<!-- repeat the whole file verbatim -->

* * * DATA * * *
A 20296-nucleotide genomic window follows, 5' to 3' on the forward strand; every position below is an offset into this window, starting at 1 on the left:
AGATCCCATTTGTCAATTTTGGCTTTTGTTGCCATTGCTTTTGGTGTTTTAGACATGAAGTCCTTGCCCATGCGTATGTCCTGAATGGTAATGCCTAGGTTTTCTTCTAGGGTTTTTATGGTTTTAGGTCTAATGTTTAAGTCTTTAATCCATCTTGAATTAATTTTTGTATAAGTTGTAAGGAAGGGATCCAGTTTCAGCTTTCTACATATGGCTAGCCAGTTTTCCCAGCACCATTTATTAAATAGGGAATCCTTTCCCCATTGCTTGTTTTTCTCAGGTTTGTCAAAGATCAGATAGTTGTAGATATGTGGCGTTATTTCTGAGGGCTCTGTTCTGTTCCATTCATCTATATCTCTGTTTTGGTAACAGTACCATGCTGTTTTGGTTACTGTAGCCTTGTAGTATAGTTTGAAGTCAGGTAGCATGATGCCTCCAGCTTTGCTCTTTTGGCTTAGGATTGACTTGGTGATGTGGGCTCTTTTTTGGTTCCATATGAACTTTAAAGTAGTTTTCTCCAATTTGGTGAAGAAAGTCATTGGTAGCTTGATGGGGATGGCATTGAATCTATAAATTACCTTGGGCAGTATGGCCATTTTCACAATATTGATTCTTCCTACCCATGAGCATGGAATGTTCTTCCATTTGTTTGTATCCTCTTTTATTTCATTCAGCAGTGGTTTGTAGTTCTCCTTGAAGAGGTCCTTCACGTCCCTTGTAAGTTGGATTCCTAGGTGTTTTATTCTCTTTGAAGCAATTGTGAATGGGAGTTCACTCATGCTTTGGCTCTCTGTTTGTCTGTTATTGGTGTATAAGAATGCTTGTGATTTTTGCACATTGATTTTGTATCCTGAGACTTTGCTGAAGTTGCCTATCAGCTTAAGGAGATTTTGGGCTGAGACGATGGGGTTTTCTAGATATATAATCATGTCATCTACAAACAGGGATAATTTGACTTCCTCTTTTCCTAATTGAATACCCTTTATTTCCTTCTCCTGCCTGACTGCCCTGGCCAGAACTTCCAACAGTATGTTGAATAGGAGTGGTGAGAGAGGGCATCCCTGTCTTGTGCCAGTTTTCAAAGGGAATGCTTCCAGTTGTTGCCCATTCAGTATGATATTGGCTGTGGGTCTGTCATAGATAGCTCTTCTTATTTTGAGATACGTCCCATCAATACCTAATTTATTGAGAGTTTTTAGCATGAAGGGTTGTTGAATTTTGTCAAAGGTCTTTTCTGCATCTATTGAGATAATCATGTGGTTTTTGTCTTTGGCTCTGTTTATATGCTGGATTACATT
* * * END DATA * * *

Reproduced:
A 20296-nucleotide genomic window follows, 5' to 3' on the forward strand; every position below is an offset into this window, starting at 1 on the left:
AGATCCCATTTGTCAATTTTGGCTTTTGTTGCCATTGCTTTTGGTGTTTTAGACATGAAGTCCTTGCCCATGCGTATGTCCTGAATGGTAATGCCTAGGTTTTCTTCTAGGGTTTTTATGGTTTTAGGTCTAATGTTTAAGTCTTTAATCCATCTTGAATTAATTTTTGTATAAGTTGTAAGGAAGGGATCCAGTTTCAGCTTTCTACATATGGCTAGCCAGTTTTCCCAGCACCATTTATTAAATAGGGAATCCTTTCCCCATTGCTTGTTTTTCTCAGGTTTGTCAAAGATCAGATAGTTGTAGATATGTGGCGTTATTTCTGAGGGCTCTGTTCTGTTCCATTCATCTATATCTCTGTTTTGGTAACAGTACCATGCTGTTTTGGTTACTGTAGCCTTGTAGTATAGTTTGAAGTCAGGTAGCATGATGCCTCCAGCTTTGCTCTTTTGGCTTAGGATTGACTTGGTGATGTGGGCTCTTTTTTGGTTCCATATGAACTTTAAAGTAGTTTTCTCCAATTTGGTGAAGAAAGTCATTGGTAGCTTGATGGGGATGGCATTGAATCTATAAATTACCTTGGGCAGTATGGCCATTTTCACAATATTGATTCTTCCTACCCATGAGCATGGAATGTTCTTCCATTTGTTTGTATCCTCTTTTATTTCATTCAGCAGTGGTTTGTAGTTCTCCTTGAAGAGGTCCTTCACGTCCCTTGTAAGTTGGATTCCTAGGTGTTTTATTCTCTTTGAAGCAATTGTGAATGGGAGTTCACTCATGCTTTGGCTCTCTGTTTGTCTGTTATTGGTGTATAAGAATGCTTGTGATTTTTGCACATTGATTTTGTATCCTGAGACTTTGCTGAAGTTGCCTATCAGCTTAAGGAGATTTTGGGCTGAGACGATGGGGTTTTCTAGATATATAATCATGTCATCTACAAACAGGGATAATTTGACTTCCTCTTTTCCTAATTGAATACCCTTTATTTCCTTCTCCTGCCTGACTGCCCTGGCCAGAACTTCCAACAGTATGTTGAATAGGAGTGGTGAGAGAGGGCATCCCTGTCTTGTGCCAGTTTTCAAAGGGAATGCTTCCAGTTGTTGCCCATTCAGTATGATATTGGCTGTGGGTCTGTCATAGATAGCTCTTCTTATTTTGAGATACGTCCCATCAATACCTAATTTATTGAGAGTTTTTAGCATGAAGGGTTGTTGAATTTTGTCAAAGGTCTTTTCTGCATCTATTGAGATAATCATGTGGTTTTTGTCTTTGGCTCTGTTTATATGCTGGATTACATT